• Humans may need to adapt not only in terms of wildlife conservation but also to replace lost ecological services normally provided by wildlife. It may be necessary to develop adaptations to losses to natural pest control, pollination, and seed dispersal. Although replacing providers of these services sometimes may be possible, the alternatives may be costly. Finding replacements for other services, such as contributions to nutrient cycling and ecosystem stability/ biodiversity, are much harder to imagine. In many cases, such as the values of wildlife associated with subsistence hunting and cultural and religious ceremonies, any attempt at replacement may represent a net loss. In many countries, climate change impacts, such as reductions in wildlife populations, may have the greatest impact on the lowest income groups—those with the least ability to adapt if hunting opportunities decline.

Most rangelands in the world have been affected by human activity, and many are degraded in some way. Desertification tends to be associated with land degradation in rangelands; however, desertification combines many land degradation processes and can be exacerbated by climate change. Many of the rangelands of the world are affected by ENSO events and are sensitive to the frequency of these events, resulting in changes in productivity of these systems.

Impacts, Adaptations, and Vulnerabilities
  • Based on observations and modeling studies, the effects of elevated CO2 and climate change could result in increased plant productivity and thus an increase in soil carbon sequestration in many rangelands. However, some of the gains in productivity would be offset by increases in temperatures and by human management activities (medium confidence).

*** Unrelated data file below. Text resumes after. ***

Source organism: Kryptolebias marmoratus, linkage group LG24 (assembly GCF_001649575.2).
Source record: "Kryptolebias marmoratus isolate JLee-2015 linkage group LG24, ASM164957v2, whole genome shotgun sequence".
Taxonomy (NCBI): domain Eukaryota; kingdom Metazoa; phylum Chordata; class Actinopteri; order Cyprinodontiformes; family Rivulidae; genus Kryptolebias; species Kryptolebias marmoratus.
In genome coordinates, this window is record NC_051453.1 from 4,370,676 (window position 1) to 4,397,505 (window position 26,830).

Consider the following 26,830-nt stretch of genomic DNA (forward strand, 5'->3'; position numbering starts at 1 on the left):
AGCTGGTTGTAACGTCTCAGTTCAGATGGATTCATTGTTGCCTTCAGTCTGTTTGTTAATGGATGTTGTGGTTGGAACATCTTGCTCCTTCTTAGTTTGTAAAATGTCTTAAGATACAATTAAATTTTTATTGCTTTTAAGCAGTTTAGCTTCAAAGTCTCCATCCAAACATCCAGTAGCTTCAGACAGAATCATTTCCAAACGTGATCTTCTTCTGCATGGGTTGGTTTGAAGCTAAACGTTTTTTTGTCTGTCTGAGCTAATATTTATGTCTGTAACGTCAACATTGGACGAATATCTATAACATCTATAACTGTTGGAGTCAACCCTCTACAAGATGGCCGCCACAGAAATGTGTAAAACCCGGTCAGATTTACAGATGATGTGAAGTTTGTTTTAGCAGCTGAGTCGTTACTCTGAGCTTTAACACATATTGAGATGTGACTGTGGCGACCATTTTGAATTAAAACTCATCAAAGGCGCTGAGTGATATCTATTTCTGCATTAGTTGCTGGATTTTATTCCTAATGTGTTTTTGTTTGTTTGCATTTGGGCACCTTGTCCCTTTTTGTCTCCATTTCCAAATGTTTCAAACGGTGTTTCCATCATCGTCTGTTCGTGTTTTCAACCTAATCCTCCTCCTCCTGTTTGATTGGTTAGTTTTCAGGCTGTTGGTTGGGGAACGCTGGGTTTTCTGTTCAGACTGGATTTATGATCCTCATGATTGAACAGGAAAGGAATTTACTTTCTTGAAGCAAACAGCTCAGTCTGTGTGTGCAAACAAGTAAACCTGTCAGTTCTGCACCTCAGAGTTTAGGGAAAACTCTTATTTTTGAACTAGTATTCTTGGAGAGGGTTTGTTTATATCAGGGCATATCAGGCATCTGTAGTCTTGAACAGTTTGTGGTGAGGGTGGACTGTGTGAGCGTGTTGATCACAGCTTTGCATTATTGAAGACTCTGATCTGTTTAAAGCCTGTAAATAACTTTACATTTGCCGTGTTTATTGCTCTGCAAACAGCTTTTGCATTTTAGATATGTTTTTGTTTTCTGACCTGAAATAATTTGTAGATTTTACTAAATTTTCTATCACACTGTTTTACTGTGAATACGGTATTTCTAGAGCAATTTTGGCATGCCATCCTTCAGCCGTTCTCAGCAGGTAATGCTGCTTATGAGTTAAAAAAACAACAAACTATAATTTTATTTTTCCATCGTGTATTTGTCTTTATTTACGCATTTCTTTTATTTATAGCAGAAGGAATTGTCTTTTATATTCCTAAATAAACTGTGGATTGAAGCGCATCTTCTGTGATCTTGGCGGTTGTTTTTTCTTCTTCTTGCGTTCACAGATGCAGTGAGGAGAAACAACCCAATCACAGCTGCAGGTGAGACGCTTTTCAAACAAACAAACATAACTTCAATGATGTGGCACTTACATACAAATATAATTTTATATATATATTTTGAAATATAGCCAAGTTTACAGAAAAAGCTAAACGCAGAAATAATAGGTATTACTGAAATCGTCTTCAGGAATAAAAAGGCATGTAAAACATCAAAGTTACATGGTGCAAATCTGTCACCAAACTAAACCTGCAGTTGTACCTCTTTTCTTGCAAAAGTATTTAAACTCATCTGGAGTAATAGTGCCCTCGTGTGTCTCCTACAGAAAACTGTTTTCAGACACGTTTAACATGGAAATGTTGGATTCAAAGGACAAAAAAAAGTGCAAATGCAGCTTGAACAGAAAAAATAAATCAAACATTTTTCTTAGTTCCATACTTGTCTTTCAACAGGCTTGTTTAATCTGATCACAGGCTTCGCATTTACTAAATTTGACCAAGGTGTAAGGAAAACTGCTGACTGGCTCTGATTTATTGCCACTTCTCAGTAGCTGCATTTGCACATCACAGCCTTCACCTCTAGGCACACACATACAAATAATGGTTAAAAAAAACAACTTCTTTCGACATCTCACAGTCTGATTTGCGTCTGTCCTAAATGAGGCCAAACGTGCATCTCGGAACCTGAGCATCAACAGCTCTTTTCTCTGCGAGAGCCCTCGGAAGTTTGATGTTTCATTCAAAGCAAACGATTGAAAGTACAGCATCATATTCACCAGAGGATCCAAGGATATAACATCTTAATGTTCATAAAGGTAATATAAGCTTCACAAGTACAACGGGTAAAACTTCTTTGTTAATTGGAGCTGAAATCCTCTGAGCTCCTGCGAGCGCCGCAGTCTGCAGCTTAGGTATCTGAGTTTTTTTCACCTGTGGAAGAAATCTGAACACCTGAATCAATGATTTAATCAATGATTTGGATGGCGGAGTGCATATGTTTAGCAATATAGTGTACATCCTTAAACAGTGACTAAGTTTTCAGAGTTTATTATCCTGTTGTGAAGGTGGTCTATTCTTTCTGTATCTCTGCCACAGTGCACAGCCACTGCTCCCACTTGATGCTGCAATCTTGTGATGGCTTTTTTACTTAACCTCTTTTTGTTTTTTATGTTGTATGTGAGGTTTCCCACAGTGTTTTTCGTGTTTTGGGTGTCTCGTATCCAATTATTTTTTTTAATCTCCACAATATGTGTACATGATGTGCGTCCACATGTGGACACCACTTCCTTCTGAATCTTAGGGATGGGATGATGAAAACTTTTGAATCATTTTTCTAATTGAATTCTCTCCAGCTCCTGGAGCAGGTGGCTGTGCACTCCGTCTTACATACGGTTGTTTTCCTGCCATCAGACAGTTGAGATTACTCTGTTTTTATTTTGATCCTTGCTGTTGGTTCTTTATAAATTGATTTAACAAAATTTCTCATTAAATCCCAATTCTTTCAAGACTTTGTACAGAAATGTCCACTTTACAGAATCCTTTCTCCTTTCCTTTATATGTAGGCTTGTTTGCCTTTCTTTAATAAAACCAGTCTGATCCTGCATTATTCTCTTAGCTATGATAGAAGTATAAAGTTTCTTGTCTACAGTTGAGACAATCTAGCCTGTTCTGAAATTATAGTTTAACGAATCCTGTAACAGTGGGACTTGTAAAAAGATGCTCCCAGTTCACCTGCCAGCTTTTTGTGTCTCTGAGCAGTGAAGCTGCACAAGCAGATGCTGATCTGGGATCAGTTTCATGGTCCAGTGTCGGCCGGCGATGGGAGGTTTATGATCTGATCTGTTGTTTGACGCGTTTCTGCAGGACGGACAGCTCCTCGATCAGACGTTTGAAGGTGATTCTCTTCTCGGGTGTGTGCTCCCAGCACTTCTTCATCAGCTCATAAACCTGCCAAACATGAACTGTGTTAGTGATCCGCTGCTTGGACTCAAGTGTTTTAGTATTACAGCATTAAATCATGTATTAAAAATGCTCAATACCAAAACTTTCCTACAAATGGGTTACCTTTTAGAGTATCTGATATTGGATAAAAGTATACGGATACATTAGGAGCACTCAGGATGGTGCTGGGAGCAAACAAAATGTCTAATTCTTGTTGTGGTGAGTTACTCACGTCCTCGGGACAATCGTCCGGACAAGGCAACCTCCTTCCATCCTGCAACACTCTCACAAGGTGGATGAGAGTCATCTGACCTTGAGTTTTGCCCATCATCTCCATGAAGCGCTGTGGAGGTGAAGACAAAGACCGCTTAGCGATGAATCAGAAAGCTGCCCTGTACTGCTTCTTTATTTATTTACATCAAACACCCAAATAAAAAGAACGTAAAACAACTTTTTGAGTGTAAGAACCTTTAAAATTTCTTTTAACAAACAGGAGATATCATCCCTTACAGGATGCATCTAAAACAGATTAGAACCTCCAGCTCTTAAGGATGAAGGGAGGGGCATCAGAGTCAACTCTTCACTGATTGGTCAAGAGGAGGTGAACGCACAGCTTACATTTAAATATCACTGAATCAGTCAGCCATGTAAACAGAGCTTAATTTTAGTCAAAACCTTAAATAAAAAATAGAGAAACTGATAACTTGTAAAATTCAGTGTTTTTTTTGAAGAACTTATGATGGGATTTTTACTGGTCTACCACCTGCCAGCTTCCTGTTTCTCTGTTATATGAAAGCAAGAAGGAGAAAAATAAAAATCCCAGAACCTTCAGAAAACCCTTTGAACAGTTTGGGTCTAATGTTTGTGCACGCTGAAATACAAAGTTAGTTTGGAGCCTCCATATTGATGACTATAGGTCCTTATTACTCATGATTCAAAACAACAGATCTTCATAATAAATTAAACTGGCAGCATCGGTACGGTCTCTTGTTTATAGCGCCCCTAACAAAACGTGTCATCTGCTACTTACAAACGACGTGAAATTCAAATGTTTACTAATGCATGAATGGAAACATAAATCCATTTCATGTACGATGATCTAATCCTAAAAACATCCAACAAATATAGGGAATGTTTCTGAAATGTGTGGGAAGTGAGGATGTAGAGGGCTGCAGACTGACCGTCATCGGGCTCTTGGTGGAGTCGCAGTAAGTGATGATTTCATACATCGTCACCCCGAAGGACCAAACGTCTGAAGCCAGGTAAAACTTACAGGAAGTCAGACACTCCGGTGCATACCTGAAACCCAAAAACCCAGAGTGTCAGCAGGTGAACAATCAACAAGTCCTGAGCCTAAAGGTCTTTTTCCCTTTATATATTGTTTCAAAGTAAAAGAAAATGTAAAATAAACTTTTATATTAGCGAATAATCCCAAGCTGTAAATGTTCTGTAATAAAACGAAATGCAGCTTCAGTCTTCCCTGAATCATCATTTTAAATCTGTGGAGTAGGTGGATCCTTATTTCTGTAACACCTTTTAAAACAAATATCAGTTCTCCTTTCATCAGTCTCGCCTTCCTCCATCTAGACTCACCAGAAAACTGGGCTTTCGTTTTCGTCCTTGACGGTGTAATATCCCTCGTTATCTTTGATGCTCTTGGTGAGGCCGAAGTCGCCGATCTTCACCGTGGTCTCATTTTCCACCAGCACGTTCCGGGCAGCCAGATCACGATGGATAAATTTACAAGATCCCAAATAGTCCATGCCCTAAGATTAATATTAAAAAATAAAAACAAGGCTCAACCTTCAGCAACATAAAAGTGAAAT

• Modeling studies and observations suggest that plant production, species distribution, disturbance regimes (e.g., frequencies of fires, insect/pest outbreaks), grassland boundaries, and nonintensive animal production would be affected by potential changes in climate and land use. The impacts of climate change are likely to be minor compared to those of land degradation (high confidence).
  • Irrigation in semi-arid climates is a major cause of secondary salinization. Elevated CO2 may reduce the impacts of secondary salinization, although experimental work shows that any increase in temperature may negate these benefits and may even exacerbate problems of secondary salinity (medium confidence).
  • In many parts of the world that are dominated by rangelands, lack of infrastructure and investment in resource management limits available options for adaptation and makes these areas more sensitive and vulnerable to the impacts of climate change (high confidence). Some adaptation options (e.g., integrated land management) could be implemented irrespective of technology and infrastructure. Other adaptation options could be implemented through active involvement of communities in the management of rangelands.